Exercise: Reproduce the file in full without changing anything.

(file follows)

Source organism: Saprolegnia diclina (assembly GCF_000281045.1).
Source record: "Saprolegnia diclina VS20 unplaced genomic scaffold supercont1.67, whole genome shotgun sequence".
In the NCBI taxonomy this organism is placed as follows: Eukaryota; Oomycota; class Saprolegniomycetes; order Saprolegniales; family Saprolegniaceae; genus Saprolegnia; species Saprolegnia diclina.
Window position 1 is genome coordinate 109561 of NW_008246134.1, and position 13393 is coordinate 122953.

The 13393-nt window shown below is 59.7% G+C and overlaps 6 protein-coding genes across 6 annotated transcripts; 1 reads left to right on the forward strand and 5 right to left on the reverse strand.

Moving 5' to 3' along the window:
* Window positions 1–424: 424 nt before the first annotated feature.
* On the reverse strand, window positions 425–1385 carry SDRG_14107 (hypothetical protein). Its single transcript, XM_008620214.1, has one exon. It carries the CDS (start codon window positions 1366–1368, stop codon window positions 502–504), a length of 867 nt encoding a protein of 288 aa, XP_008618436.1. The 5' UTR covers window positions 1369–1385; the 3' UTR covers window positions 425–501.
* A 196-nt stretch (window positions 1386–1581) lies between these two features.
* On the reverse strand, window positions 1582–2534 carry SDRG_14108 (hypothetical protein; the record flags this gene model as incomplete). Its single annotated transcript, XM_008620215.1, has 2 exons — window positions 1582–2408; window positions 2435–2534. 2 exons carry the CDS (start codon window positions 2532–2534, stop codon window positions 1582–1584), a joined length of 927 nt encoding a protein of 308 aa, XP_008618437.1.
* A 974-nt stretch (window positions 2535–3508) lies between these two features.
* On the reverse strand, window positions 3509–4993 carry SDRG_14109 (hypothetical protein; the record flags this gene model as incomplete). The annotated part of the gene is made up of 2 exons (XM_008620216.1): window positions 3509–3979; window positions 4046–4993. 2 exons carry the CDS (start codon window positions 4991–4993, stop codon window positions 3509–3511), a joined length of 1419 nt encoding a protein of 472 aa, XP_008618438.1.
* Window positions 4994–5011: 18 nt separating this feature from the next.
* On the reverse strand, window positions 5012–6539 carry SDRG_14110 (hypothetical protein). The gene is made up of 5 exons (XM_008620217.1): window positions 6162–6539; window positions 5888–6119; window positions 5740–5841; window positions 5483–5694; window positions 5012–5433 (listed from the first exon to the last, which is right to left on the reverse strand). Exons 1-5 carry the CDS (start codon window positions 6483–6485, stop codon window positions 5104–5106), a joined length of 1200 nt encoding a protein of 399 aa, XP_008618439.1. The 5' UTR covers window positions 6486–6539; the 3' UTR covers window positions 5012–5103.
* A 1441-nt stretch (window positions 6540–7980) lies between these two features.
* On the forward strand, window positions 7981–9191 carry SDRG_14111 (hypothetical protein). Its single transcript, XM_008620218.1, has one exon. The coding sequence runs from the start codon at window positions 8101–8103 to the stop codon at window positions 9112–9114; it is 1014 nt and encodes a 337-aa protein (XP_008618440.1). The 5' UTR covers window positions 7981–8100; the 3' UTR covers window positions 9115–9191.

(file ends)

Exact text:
Source organism: Saprolegnia diclina (assembly GCF_000281045.1).
Source record: "Saprolegnia diclina VS20 unplaced genomic scaffold supercont1.67, whole genome shotgun sequence".
In the NCBI taxonomy this organism is placed as follows: Eukaryota; Oomycota; class Saprolegniomycetes; order Saprolegniales; family Saprolegniaceae; genus Saprolegnia; species Saprolegnia diclina.
Window position 1 is genome coordinate 109561 of NW_008246134.1, and position 13393 is coordinate 122953.

The 13393-nt window shown below is 59.7% G+C and overlaps 6 protein-coding genes across 6 annotated transcripts; 1 reads left to right on the forward strand and 5 right to left on the reverse strand.

Moving 5' to 3' along the window:
* Window positions 1–424: 424 nt before the first annotated feature.
* On the reverse strand, window positions 425–1385 carry SDRG_14107 (hypothetical protein). Its single transcript, XM_008620214.1, has one exon. It carries the CDS (start codon window positions 1366–1368, stop codon window positions 502–504), a length of 867 nt encoding a protein of 288 aa, XP_008618436.1. The 5' UTR covers window positions 1369–1385; the 3' UTR covers window positions 425–501.
* A 196-nt stretch (window positions 1386–1581) lies between these two features.
* On the reverse strand, window positions 1582–2534 carry SDRG_14108 (hypothetical protein; the record flags this gene model as incomplete). Its single annotated transcript, XM_008620215.1, has 2 exons — window positions 1582–2408; window positions 2435–2534. 2 exons carry the CDS (start codon window positions 2532–2534, stop codon window positions 1582–1584), a joined length of 927 nt encoding a protein of 308 aa, XP_008618437.1.
* A 974-nt stretch (window positions 2535–3508) lies between these two features.
* On the reverse strand, window positions 3509–4993 carry SDRG_14109 (hypothetical protein; the record flags this gene model as incomplete). The annotated part of the gene is made up of 2 exons (XM_008620216.1): window positions 3509–3979; window positions 4046–4993. 2 exons carry the CDS (start codon window positions 4991–4993, stop codon window positions 3509–3511), a joined length of 1419 nt encoding a protein of 472 aa, XP_008618438.1.
* Window positions 4994–5011: 18 nt separating this feature from the next.
* On the reverse strand, window positions 5012–6539 carry SDRG_14110 (hypothetical protein). The gene is made up of 5 exons (XM_008620217.1): window positions 6162–6539; window positions 5888–6119; window positions 5740–5841; window positions 5483–5694; window positions 5012–5433 (listed from the first exon to the last, which is right to left on the reverse strand). Exons 1-5 carry the CDS (start codon window positions 6483–6485, stop codon window positions 5104–5106), a joined length of 1200 nt encoding a protein of 399 aa, XP_008618439.1. The 5' UTR covers window positions 6486–6539; the 3' UTR covers window positions 5012–5103.
* A 1441-nt stretch (window positions 6540–7980) lies between these two features.
* On the forward strand, window positions 7981–9191 carry SDRG_14111 (hypothetical protein). Its single transcript, XM_008620218.1, has one exon. The coding sequence runs from the start codon at window positions 8101–8103 to the stop codon at window positions 9112–9114; it is 1014 nt and encodes a 337-aa protein (XP_008618440.1). The 5' UTR covers window positions 7981–8100; the 3' UTR covers window positions 9115–9191.